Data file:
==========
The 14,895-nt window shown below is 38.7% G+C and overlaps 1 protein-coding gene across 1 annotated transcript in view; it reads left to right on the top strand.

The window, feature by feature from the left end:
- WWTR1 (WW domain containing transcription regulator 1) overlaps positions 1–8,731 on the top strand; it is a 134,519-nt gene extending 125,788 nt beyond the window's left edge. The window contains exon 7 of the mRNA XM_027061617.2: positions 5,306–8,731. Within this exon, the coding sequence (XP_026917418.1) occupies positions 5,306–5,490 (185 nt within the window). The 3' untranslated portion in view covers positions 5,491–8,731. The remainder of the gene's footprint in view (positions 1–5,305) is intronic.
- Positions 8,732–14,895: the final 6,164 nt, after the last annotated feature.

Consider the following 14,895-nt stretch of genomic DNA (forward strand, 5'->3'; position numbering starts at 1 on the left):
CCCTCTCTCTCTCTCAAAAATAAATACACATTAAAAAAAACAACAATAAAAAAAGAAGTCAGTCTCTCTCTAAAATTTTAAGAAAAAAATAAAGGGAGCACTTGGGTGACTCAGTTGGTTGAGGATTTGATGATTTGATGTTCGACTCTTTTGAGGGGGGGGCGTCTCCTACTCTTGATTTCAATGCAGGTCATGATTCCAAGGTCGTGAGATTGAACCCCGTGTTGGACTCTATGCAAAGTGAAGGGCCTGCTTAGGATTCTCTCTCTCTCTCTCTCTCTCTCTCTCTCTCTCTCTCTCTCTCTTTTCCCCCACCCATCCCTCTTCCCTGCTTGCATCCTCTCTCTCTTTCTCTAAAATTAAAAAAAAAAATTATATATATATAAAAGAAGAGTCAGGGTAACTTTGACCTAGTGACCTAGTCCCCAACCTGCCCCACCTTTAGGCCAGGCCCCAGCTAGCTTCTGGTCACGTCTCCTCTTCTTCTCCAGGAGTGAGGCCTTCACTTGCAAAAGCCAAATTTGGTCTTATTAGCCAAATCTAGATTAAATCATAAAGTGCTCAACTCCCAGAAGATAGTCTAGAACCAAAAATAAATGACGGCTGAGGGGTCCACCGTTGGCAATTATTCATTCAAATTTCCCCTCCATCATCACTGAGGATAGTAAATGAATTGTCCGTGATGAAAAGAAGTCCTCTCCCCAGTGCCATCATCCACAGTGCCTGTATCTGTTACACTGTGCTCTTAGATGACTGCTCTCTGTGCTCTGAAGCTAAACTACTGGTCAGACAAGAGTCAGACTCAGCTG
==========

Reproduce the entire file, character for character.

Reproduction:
The 14,895-nt window shown below is 38.7% G+C and overlaps 1 protein-coding gene across 1 annotated transcript in view; it reads left to right on the top strand.

The window, feature by feature from the left end:
- WWTR1 (WW domain containing transcription regulator 1) overlaps positions 1–8,731 on the top strand; it is a 134,519-nt gene extending 125,788 nt beyond the window's left edge. The window contains exon 7 of the mRNA XM_027061617.2: positions 5,306–8,731. Within this exon, the coding sequence (XP_026917418.1) occupies positions 5,306–5,490 (185 nt within the window). The 3' untranslated portion in view covers positions 5,491–8,731. The remainder of the gene's footprint in view (positions 1–5,305) is intronic.
- Positions 8,732–14,895: the final 6,164 nt, after the last annotated feature.

Consider the following 14,895-nt stretch of genomic DNA (forward strand, 5'->3'; position numbering starts at 1 on the left):
CCCTCTCTCTCTCTCAAAAATAAATACACATTAAAAAAAACAACAATAAAAAAAGAAGTCAGTCTCTCTCTAAAATTTTAAGAAAAAAATAAAGGGAGCACTTGGGTGACTCAGTTGGTTGAGGATTTGATGATTTGATGTTCGACTCTTTTGAGGGGGGGGCGTCTCCTACTCTTGATTTCAATGCAGGTCATGATTCCAAGGTCGTGAGATTGAACCCCGTGTTGGACTCTATGCAAAGTGAAGGGCCTGCTTAGGATTCTCTCTCTCTCTCTCTCTCTCTCTCTCTCTCTCTCTCTCTCTCTTTTCCCCCACCCATCCCTCTTCCCTGCTTGCATCCTCTCTCTCTTTCTCTAAAATTAAAAAAAAAAATTATATATATATAAAAGAAGAGTCAGGGTAACTTTGACCTAGTGACCTAGTCCCCAACCTGCCCCACCTTTAGGCCAGGCCCCAGCTAGCTTCTGGTCACGTCTCCTCTTCTTCTCCAGGAGTGAGGCCTTCACTTGCAAAAGCCAAATTTGGTCTTATTAGCCAAATCTAGATTAAATCATAAAGTGCTCAACTCCCAGAAGATAGTCTAGAACCAAAAATAAATGACGGCTGAGGGGTCCACCGTTGGCAATTATTCATTCAAATTTCCCCTCCATCATCACTGAGGATAGTAAATGAATTGTCCGTGATGAAAAGAAGTCCTCTCCCCAGTGCCATCATCCACAGTGCCTGTATCTGTTACACTGTGCTCTTAGATGACTGCTCTCTGTGCTCTGAAGCTAAACTACTGGTCAGACAAGAGTCAGACTCAGCTG